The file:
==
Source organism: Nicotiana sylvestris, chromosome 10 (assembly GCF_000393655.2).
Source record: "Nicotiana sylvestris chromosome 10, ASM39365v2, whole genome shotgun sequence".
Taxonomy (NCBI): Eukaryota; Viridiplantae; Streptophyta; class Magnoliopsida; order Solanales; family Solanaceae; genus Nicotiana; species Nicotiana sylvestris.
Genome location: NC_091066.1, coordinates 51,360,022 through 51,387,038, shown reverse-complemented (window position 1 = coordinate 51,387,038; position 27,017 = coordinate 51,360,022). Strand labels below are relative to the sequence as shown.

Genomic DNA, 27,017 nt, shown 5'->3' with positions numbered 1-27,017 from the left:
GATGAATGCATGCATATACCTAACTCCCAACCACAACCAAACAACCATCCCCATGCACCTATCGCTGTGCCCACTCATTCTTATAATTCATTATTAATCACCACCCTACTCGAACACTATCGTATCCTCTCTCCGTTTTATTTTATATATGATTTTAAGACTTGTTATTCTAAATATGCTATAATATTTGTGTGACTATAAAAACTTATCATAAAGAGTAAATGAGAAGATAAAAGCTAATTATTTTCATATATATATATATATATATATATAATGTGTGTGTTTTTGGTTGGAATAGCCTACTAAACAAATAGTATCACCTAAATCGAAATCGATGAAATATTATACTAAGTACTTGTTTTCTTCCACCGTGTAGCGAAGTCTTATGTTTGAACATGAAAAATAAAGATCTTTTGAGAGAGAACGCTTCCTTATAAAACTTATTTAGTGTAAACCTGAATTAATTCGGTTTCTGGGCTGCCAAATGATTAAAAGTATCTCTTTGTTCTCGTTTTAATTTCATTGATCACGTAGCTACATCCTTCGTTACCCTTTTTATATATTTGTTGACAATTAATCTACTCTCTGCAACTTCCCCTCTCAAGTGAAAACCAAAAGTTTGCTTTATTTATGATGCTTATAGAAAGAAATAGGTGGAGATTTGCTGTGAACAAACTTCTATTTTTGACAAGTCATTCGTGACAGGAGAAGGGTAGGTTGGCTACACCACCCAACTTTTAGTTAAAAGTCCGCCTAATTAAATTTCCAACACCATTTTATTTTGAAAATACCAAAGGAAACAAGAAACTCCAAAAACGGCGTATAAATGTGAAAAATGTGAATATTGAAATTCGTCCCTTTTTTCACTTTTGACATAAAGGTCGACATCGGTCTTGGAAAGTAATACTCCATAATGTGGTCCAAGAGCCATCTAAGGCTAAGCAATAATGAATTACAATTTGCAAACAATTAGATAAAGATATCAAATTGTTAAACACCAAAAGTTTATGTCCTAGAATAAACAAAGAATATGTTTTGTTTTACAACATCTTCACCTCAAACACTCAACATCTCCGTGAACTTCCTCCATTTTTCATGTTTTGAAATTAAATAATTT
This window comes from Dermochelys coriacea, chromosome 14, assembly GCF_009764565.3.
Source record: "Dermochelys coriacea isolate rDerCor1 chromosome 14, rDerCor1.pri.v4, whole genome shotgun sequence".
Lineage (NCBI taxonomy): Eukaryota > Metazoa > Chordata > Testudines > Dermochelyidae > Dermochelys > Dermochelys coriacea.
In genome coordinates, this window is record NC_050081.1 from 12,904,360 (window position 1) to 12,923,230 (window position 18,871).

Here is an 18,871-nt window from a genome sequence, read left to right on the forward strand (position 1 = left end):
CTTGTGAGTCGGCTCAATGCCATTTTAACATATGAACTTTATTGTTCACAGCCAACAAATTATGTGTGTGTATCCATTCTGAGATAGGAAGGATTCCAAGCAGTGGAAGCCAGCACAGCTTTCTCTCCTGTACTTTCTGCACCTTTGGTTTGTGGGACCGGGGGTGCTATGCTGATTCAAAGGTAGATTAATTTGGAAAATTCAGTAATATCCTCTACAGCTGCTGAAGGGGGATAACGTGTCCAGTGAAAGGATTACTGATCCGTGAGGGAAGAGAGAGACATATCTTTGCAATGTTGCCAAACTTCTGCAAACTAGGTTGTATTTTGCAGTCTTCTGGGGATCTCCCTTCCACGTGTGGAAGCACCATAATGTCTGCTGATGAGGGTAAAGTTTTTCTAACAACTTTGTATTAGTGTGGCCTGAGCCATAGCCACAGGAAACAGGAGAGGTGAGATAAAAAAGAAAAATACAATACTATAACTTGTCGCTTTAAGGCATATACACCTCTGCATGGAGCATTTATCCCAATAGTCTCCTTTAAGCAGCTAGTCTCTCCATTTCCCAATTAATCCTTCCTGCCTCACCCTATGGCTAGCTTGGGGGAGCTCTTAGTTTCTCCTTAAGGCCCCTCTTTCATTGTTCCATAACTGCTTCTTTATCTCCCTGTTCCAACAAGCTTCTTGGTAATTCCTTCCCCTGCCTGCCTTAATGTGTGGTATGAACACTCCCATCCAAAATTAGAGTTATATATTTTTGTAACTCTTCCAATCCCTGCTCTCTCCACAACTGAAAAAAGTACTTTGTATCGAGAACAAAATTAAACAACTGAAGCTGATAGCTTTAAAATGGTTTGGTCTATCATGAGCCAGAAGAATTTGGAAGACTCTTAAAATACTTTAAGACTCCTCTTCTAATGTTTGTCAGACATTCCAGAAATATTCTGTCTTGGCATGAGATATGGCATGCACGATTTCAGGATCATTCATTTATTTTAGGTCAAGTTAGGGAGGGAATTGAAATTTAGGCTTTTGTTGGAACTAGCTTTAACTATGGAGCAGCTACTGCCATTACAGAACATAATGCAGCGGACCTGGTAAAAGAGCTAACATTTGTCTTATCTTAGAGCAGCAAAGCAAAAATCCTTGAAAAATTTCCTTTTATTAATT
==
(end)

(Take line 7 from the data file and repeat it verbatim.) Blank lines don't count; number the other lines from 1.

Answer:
This window comes from Dermochelys coriacea, chromosome 14, assembly GCF_009764565.3.